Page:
A robust cyber security regime is a must not only for states but also for private sector firms, Foreign Minister Margus Tsahkna (Eesti 200) says.
The minister had attended Tuesday's Tallinn Digital Summit and taken part in a panel discussion called "Rethinking and Reshaping Resilience", which homed in on cyber security and digital development.
Minister Tsahkna noted that cyber attacks have become an inseparable part of warfare, not least in Russia's invasion of Ukraine. "In its war of aggression against Ukraine, Russia has pressed into use every possible tool – including cyber attacks on civilian infrastructure and targeting hospitals, schools and transport institutions – to hinder the functioning of communications and communication systems. For this reason it is crucial that every country have a robust cyber security regime in place," the foreign minister said.
As to the state's role in developing e-services and security systems, Minister Tsahkna highlighted the importance of trust, and the responsibility of the state in ensuring the confidentiality, integrity and availability of data and services. "It is the task of the state to communicate and demonstrate the standards that services have to meet," Tsahkna said, adding that cyber security and the regular storage of data must become part of the "DNA" of every company.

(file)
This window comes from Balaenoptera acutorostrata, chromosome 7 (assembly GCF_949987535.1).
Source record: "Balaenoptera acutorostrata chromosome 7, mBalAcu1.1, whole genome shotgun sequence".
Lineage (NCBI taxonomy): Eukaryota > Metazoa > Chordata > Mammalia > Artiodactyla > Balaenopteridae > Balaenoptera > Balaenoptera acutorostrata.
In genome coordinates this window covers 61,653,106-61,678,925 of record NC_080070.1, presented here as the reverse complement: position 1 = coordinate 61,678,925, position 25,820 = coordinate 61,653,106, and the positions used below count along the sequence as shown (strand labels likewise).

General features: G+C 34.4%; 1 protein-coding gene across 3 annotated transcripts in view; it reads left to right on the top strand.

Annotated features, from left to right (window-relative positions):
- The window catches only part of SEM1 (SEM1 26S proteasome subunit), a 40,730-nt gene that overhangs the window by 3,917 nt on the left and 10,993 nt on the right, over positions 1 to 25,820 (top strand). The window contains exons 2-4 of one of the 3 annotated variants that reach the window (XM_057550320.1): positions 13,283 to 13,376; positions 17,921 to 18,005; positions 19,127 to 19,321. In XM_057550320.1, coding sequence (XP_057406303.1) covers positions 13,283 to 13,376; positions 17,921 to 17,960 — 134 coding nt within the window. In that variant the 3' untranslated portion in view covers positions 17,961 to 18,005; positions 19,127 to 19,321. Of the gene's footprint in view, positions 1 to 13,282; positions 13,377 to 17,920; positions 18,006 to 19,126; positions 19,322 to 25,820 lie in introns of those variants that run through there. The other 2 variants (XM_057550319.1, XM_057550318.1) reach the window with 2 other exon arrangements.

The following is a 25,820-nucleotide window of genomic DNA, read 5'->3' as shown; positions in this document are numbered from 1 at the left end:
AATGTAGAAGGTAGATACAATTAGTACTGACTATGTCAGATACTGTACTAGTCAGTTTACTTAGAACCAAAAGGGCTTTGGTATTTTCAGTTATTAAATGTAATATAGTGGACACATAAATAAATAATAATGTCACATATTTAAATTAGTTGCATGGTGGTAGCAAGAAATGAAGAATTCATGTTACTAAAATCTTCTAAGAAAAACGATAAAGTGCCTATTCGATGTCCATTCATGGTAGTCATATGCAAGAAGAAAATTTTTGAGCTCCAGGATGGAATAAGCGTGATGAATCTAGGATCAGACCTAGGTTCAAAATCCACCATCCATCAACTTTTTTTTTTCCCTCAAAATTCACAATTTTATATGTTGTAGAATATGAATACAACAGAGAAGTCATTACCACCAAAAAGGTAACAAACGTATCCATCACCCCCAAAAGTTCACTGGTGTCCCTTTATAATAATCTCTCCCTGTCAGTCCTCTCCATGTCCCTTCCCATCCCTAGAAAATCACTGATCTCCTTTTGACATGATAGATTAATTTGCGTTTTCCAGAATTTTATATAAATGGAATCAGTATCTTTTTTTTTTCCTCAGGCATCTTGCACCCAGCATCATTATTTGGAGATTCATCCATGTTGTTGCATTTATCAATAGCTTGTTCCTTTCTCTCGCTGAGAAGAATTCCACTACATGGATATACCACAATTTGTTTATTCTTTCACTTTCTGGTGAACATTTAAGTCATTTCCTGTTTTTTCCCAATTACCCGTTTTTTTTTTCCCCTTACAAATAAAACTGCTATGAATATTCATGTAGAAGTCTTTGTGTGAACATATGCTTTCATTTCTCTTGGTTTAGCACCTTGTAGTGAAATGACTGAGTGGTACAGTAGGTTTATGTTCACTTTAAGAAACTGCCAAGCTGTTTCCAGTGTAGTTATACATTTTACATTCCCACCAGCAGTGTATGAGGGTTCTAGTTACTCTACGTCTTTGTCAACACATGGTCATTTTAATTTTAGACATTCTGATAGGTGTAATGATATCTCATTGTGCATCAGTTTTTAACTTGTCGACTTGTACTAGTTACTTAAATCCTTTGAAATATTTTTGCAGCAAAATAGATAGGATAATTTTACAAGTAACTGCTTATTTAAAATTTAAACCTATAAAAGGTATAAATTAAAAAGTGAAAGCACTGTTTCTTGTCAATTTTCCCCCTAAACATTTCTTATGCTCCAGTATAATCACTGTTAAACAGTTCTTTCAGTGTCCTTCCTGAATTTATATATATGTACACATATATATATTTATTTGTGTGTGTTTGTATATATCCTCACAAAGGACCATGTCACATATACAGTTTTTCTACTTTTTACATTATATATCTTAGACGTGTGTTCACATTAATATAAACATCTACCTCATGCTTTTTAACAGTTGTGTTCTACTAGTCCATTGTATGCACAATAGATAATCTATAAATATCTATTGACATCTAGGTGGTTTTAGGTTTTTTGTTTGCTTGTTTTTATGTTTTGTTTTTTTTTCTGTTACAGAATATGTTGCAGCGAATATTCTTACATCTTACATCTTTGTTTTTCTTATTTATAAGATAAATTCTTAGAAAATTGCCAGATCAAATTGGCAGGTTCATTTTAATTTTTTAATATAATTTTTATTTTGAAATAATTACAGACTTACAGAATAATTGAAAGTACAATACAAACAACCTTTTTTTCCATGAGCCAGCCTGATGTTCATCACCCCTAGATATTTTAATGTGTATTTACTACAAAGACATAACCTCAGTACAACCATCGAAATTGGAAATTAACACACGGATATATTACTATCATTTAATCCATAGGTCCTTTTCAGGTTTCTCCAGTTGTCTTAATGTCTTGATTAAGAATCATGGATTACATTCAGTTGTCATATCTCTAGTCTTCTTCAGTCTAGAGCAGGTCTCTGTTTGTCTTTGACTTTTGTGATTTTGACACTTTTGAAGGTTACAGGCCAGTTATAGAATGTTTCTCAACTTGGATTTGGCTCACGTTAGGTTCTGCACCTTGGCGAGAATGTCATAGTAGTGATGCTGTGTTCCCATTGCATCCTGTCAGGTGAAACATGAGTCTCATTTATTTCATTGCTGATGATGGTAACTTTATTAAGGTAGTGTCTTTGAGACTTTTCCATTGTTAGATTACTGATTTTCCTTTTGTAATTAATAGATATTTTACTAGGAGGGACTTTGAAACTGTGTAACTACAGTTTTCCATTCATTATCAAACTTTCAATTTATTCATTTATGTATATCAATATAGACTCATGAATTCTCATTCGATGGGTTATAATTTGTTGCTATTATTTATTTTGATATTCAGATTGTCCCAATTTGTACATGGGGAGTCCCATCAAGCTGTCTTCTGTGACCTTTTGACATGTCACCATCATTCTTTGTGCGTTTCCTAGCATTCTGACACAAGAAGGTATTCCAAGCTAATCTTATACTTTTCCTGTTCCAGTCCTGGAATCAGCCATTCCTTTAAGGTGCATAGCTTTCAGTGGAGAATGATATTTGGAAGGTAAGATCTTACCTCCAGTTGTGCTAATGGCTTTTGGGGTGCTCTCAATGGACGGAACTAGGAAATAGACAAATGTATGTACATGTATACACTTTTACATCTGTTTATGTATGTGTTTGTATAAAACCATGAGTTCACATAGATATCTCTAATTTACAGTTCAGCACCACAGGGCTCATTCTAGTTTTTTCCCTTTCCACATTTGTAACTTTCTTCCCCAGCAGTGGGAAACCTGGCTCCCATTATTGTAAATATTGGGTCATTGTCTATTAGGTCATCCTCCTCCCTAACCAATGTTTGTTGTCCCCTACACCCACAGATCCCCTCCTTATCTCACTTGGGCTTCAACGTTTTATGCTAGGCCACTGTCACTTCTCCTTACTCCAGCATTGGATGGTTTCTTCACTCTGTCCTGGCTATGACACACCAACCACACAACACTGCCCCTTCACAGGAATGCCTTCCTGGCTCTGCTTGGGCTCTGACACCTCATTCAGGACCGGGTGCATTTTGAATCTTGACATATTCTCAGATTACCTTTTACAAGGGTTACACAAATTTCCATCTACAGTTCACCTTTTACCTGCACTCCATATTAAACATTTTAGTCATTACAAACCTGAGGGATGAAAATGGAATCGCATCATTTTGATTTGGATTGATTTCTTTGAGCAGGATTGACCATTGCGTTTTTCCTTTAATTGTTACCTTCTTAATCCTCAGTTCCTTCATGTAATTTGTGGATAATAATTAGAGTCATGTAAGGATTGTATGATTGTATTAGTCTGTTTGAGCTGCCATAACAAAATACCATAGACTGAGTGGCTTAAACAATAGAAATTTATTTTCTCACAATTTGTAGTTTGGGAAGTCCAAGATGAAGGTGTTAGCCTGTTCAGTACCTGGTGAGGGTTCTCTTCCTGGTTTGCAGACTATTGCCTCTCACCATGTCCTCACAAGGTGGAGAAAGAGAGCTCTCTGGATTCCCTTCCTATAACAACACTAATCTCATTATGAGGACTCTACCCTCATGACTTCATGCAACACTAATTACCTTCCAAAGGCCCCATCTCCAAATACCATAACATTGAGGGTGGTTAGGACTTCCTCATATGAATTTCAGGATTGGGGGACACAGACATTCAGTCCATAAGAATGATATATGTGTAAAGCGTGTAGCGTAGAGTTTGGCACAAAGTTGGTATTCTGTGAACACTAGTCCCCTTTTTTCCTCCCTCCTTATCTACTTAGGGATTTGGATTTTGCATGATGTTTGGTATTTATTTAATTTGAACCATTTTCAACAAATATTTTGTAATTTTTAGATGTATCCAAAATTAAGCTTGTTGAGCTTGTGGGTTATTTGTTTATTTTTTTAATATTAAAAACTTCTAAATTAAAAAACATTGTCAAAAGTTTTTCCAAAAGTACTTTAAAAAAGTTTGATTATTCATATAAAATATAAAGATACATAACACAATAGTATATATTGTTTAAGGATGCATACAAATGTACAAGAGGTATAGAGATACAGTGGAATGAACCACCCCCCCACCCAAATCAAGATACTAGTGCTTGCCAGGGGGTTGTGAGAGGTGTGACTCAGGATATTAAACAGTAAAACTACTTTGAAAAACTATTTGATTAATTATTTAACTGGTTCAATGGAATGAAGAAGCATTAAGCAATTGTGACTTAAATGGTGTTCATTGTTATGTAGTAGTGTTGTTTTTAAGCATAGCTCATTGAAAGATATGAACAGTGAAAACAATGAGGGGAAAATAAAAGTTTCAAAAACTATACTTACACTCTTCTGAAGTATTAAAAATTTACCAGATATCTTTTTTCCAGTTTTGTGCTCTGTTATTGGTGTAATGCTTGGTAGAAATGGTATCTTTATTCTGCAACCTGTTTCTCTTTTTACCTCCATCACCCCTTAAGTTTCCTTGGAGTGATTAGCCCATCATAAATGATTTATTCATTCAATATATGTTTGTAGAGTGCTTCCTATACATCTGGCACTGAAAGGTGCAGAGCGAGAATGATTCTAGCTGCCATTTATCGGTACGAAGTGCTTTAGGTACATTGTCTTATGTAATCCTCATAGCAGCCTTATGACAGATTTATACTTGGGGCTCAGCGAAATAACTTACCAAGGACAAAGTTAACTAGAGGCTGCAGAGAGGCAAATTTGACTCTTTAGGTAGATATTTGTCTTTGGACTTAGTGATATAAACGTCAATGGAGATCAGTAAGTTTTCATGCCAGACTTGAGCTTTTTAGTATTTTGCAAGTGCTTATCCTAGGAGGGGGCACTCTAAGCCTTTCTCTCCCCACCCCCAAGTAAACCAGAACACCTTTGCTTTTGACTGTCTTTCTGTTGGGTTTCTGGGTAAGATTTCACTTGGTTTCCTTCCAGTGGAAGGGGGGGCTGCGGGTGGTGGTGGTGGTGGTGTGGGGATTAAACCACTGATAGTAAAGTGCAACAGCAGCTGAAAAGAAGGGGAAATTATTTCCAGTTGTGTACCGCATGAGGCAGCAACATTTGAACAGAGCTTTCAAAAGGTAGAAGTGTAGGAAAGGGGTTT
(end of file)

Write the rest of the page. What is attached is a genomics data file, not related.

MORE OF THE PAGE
The minister also met with Deputy Prime Minister of Moldova Dumitru Alaiba, when the pair talked about that country's integration with the EU and ways in which Estonia could offer Moldova more assistance in its journey. "Based on its successful experience, Estonia is ready to support Moldova with the necessary skills and expertise on the country's path to joining the EU," the minister said.
During a separate panel discussion which Foreign Minister Tsahkna also took part in in the framework of the OGP summit, he highlighted the importance of a free media in upholding democracy.
"Media freedom is a crucial tenet of democracy. Journalists hold governments to account, and accountability and transparency are the cornerstones of open governance," he said.
Media freedom is a crucial tenet of democracy. Journalists hold governments to account & accountability & transparency are the cornerstones of #OpenGovernance.— Margus Tsahkna (@Tsahkna) September 6, 2023
A free media makes governments more inclusive by reporting on the views of different groups of citizens. pic.twitter.com/WamUrOl54a
Editor: Andrew Whyte
Source: Ministry of Foreign Affairs